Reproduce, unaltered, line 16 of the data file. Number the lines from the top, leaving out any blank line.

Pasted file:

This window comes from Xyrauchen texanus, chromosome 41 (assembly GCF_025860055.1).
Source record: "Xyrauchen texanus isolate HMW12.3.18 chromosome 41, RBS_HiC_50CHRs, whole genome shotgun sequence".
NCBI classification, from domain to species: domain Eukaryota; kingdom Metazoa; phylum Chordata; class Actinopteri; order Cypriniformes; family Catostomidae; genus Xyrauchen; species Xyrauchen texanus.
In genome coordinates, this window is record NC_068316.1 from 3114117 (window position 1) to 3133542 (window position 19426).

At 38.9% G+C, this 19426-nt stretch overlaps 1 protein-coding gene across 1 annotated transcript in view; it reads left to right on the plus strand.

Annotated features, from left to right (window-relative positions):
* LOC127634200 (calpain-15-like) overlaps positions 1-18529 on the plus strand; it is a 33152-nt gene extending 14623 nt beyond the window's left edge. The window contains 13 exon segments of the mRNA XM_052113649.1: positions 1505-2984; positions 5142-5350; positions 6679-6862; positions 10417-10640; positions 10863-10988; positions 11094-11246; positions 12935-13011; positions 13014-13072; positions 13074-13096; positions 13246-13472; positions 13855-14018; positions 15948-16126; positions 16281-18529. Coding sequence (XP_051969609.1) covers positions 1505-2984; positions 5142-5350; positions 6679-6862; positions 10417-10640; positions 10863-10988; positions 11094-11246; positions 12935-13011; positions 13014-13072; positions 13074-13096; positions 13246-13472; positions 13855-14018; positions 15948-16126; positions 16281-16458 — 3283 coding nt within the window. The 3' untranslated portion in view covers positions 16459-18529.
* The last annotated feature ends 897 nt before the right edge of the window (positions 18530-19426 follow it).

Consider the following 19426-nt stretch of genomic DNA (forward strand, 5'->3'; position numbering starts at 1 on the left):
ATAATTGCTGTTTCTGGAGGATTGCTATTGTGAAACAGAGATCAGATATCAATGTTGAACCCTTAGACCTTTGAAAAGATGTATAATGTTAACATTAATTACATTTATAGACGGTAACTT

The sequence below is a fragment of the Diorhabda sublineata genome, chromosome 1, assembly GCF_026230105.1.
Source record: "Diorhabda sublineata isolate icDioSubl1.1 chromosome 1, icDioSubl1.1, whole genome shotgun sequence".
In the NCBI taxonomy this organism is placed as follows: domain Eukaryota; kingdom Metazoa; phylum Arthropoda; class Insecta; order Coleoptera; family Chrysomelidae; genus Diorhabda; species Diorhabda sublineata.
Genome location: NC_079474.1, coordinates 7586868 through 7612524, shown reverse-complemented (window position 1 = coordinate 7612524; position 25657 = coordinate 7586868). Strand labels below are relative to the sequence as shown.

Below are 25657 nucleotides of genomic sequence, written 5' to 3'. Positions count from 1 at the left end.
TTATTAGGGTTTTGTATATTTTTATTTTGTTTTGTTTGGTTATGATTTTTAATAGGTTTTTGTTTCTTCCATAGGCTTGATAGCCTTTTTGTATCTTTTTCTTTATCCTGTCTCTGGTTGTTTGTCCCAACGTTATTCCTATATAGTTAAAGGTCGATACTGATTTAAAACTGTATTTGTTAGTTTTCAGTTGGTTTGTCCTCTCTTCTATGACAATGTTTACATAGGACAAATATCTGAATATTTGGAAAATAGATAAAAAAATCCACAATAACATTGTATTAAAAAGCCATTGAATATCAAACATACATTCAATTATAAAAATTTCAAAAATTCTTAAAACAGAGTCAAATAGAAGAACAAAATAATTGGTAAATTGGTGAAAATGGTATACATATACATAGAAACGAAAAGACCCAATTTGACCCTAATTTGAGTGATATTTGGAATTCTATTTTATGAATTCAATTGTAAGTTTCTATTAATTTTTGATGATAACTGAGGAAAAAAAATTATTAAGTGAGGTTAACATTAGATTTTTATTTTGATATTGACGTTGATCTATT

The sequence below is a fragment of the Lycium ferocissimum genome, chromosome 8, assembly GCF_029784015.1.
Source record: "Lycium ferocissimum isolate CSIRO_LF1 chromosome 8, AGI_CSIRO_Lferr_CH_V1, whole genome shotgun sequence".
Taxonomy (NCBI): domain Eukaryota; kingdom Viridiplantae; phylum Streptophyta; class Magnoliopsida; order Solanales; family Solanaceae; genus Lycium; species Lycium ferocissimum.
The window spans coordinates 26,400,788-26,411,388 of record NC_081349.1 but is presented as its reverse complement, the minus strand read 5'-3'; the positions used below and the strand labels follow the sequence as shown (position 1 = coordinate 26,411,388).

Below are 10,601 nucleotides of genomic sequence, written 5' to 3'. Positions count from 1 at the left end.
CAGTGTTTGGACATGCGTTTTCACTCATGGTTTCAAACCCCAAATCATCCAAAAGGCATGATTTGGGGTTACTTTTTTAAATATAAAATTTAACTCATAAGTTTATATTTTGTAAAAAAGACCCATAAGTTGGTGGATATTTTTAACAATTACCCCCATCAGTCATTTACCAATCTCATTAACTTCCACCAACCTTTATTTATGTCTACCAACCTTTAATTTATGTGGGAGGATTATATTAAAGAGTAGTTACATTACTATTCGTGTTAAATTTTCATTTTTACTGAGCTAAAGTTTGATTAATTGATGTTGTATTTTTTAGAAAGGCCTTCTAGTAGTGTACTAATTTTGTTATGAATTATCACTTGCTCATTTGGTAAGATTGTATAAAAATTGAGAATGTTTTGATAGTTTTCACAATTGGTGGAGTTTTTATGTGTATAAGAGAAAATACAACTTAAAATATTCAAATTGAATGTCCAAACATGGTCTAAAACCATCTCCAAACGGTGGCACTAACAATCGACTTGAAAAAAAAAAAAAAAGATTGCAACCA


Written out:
TTATTAGGGTTTTGTATATTTTTATTTTGTTTTGTTTGGTTATGATTTTTAATAGGTTTTTGTTTCTTCCATAGGCTTGATAGCCTTTTTGTATCTTTTTCTTTATCCTGTCTCTGGTTGTTTGTCCCAACGTTATTCCTATATAGTTAAAGGTCGATACTGATTTAAAACTGTATTTGTTAGTTTTCAGTTGGTTTGTCCTCTCTTCTATGACAATGTTTACATAGGACAAATATCTGAATATTTGGAAAATAGATAAAAAAATCCACAATAACATTGTATTAAAAAGCCATTGAATATCAAACATACATTCAATTATAAAAATTTCAAAAATTCTTAAAACAGAGTCAAATAGAAGAACAAAATAATTGGTAAATTGGTGAAAATGGTATACATATACATAGAAACGAAAAGACCCAATTTGACCCTAATTTGAGTGATATTTGGAATTCTATTTTATGAATTCAATTGTAAGTTTCTATTAATTTTTGATGATAACTGAGGAAAAAAAATTATTAAGTGAGGTTAACATTAGATTTTTATTTTGATATTGACGTTGATCTATT